If a plant is, sooner or later, going to live in dirt, I prefer to start it in dirt. It may be easier for me to grab a glass of water and stuff in a cutting, but it is harder for the cutting. Roots that grow in water are tender and succulent. Since they cannot adapt to being surrounded by dirt, they die when transplanted. New dirt-adapted roots must replace them. In other words, a cutting started in water and moved to potting soil must make roots twice before it can start growing normally. I opt for finding the pot and giving the plant potting soil the first time around.
In my opinion, good light and high humidity are the most important factors in rooting cuttings successfully. I try to place the new cutting where it will get the most light without direct sun. Since I cover most cuttings with a clear plastic bag, sunlight inside the bag would build temperatures high enough to boil the water in the plant tissues. However, a clear plastic or glass cover keeps humidity levels high. Until new roots grow, a cutting cannot take water from the potting soil; if it is surrounded by wet air, its leaves will survive until photosynthesis gets going again.
A few plants native to dry places are best left uncovered and set in direct sun. They include cacti and succulents, those desert dwellers, and tender geraniums. Those cuttings need frequent watering, sometimes every day. But they are hard to root inside a plastic bag; in high humidity they are susceptible to various molds and rots.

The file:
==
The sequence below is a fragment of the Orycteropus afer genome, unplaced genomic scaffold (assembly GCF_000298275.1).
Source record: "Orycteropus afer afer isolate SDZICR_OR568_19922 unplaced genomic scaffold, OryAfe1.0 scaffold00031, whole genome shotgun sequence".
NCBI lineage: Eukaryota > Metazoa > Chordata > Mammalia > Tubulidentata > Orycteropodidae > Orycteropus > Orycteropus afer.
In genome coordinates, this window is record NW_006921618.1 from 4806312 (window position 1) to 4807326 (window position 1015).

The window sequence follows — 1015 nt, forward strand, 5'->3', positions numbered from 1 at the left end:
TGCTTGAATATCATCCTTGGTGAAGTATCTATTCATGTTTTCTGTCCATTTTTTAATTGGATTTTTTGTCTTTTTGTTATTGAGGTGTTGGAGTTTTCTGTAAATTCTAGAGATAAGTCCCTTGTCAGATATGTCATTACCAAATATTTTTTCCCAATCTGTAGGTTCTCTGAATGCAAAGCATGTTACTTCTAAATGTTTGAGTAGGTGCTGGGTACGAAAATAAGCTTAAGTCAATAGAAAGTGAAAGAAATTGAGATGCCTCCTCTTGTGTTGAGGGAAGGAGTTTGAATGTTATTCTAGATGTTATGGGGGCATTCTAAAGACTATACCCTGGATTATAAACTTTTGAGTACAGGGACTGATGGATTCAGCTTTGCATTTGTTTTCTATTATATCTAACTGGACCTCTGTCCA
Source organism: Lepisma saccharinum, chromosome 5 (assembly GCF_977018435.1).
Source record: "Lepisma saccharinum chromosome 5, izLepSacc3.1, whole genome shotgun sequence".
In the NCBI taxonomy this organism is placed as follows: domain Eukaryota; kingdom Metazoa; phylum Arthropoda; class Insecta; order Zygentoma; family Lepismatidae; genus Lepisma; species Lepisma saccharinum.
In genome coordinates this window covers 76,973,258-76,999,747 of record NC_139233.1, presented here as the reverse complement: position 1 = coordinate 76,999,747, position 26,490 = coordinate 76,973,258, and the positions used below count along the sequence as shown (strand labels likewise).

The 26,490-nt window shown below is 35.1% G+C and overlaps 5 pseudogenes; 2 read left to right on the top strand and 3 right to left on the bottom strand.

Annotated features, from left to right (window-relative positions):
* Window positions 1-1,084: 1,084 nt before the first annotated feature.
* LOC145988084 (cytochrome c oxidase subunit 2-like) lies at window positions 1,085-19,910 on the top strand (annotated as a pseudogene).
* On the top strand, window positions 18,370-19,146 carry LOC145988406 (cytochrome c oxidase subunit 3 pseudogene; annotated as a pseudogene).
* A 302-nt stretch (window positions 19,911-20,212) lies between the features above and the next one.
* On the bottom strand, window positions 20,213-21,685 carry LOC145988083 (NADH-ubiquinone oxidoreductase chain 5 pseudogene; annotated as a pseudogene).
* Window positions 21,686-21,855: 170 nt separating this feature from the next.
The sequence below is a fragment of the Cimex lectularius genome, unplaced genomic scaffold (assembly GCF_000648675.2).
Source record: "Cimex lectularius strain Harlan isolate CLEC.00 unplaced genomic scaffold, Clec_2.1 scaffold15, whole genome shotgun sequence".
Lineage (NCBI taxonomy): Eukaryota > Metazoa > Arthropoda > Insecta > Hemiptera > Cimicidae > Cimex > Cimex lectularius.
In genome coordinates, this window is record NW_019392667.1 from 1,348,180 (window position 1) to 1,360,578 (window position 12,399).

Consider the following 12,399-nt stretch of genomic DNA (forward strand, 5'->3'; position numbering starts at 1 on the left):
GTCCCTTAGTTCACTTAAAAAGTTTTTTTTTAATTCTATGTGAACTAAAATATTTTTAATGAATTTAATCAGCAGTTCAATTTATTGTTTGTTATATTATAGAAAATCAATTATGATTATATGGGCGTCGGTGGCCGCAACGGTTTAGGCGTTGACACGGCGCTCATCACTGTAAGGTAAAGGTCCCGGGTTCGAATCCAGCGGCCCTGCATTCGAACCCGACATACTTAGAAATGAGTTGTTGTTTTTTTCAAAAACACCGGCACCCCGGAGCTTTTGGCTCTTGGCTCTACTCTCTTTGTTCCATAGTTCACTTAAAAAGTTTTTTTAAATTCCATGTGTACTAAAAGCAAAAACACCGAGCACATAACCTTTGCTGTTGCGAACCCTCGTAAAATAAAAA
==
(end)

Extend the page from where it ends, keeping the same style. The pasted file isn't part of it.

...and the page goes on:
I make cuttings between three and six inches long, and I cut all the leaves off the bottom inch. When I push a cutting into potting soil, I bury the bottom, and buried leaves would rot underground. I also make sure that the buried part includes at least one place where a leaf had emerged from the stem. Some plants grow roots from the bottom edge of a cutting, but many will also grow roots where once a leaf grew. I like to give cuttings all possible places to start rooting themselves. And I start them in very small pots - usually two-inch ones.
Some plants root faster than others, and most plants root faster in spring and summer than in late fall and winter. Some barely pause; new leaves are visible in a week or so. Others may take two or three months to show new growth. As long as a cutting looks healthy, it probably is. Eventually it will grow. Give all cuttings plenty of time to make a new root system before repotting them. If the little pot is full of roots, the ball will hold together when transplanted; if there is empty dirt it will fall off, sometimes tearing off new roots in the fall.
Q: For years I have grown penstemon, mostly plants with blue flowers shaped like trumpets. The only problem I ever had was with too many seedlings, which I had to pull out. I bought some new penstemon with red and white flowers, but most of them didn't live through winter. Why?
A: Penstemon are North American natives, some from the northern plains but some from as far south as Mexico. Your blue-flowered ones are probably Penstemon strictus, widely available and tough as nails. Other hardy species are P. barbatus (red), P. digitalis (white or pink), and P. grandiflorus (white). However, many of the hybrids have southern parents. They do not like cold winters. If you want to grow fancier penstemon varieties, try "Husker Red" or "Elfin Pink." Stay away from varieties bred in warm climates. Take as a basic rule that the larger the flowers, the more tender the plant.